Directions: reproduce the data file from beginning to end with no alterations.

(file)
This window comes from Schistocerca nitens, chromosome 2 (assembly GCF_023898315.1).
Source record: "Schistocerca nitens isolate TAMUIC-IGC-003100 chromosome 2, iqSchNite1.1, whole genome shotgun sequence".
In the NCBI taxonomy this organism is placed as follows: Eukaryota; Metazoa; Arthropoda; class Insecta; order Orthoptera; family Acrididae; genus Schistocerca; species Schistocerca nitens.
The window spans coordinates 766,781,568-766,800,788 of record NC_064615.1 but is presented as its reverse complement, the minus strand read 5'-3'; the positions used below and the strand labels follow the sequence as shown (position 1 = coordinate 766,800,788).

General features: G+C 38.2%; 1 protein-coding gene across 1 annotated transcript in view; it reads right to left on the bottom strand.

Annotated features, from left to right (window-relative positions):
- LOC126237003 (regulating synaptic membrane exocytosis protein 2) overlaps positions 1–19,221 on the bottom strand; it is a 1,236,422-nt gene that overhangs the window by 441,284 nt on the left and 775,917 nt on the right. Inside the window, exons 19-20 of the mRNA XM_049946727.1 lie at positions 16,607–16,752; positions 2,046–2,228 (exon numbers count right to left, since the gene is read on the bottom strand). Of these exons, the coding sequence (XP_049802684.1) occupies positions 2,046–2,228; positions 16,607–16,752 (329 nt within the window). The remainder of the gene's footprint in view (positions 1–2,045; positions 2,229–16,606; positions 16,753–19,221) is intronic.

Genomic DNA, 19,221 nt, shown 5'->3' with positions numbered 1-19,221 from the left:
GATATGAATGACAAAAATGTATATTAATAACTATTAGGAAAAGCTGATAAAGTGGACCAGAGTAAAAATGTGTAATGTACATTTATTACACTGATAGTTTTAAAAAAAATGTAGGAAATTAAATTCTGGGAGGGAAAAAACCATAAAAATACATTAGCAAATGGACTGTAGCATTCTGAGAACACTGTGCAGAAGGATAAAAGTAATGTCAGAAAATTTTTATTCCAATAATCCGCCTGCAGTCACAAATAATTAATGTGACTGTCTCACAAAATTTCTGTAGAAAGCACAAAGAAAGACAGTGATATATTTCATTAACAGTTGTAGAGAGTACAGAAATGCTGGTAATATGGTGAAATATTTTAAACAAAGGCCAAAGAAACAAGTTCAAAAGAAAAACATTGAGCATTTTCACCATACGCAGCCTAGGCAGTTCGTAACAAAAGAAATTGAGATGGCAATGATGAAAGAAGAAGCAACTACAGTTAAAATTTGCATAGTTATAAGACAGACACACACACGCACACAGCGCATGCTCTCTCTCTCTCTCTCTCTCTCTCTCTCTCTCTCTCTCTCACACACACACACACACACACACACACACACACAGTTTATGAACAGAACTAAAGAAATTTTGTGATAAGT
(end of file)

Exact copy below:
This window comes from Schistocerca nitens, chromosome 2 (assembly GCF_023898315.1).
Source record: "Schistocerca nitens isolate TAMUIC-IGC-003100 chromosome 2, iqSchNite1.1, whole genome shotgun sequence".
In the NCBI taxonomy this organism is placed as follows: Eukaryota; Metazoa; Arthropoda; class Insecta; order Orthoptera; family Acrididae; genus Schistocerca; species Schistocerca nitens.
The window spans coordinates 766,781,568-766,800,788 of record NC_064615.1 but is presented as its reverse complement, the minus strand read 5'-3'; the positions used below and the strand labels follow the sequence as shown (position 1 = coordinate 766,800,788).

General features: G+C 38.2%; 1 protein-coding gene across 1 annotated transcript in view; it reads right to left on the bottom strand.

Annotated features, from left to right (window-relative positions):
- LOC126237003 (regulating synaptic membrane exocytosis protein 2) overlaps positions 1–19,221 on the bottom strand; it is a 1,236,422-nt gene that overhangs the window by 441,284 nt on the left and 775,917 nt on the right. Inside the window, exons 19-20 of the mRNA XM_049946727.1 lie at positions 16,607–16,752; positions 2,046–2,228 (exon numbers count right to left, since the gene is read on the bottom strand). Of these exons, the coding sequence (XP_049802684.1) occupies positions 2,046–2,228; positions 16,607–16,752 (329 nt within the window). The remainder of the gene's footprint in view (positions 1–2,045; positions 2,229–16,606; positions 16,753–19,221) is intronic.

Genomic DNA, 19,221 nt, shown 5'->3' with positions numbered 1-19,221 from the left:
GATATGAATGACAAAAATGTATATTAATAACTATTAGGAAAAGCTGATAAAGTGGACCAGAGTAAAAATGTGTAATGTACATTTATTACACTGATAGTTTTAAAAAAAATGTAGGAAATTAAATTCTGGGAGGGAAAAAACCATAAAAATACATTAGCAAATGGACTGTAGCATTCTGAGAACACTGTGCAGAAGGATAAAAGTAATGTCAGAAAATTTTTATTCCAATAATCCGCCTGCAGTCACAAATAATTAATGTGACTGTCTCACAAAATTTCTGTAGAAAGCACAAAGAAAGACAGTGATATATTTCATTAACAGTTGTAGAGAGTACAGAAATGCTGGTAATATGGTGAAATATTTTAAACAAAGGCCAAAGAAACAAGTTCAAAAGAAAAACATTGAGCATTTTCACCATACGCAGCCTAGGCAGTTCGTAACAAAAGAAATTGAGATGGCAATGATGAAAGAAGAAGCAACTACAGTTAAAATTTGCATAGTTATAAGACAGACACACACACGCACACAGCGCATGCTCTCTCTCTCTCTCTCTCTCTCTCTCTCTCTCTCTCTCTCACACACACACACACACACACACACACACACACAGTTTATGAACAGAACTAAAGAAATTTTGTGATAAGT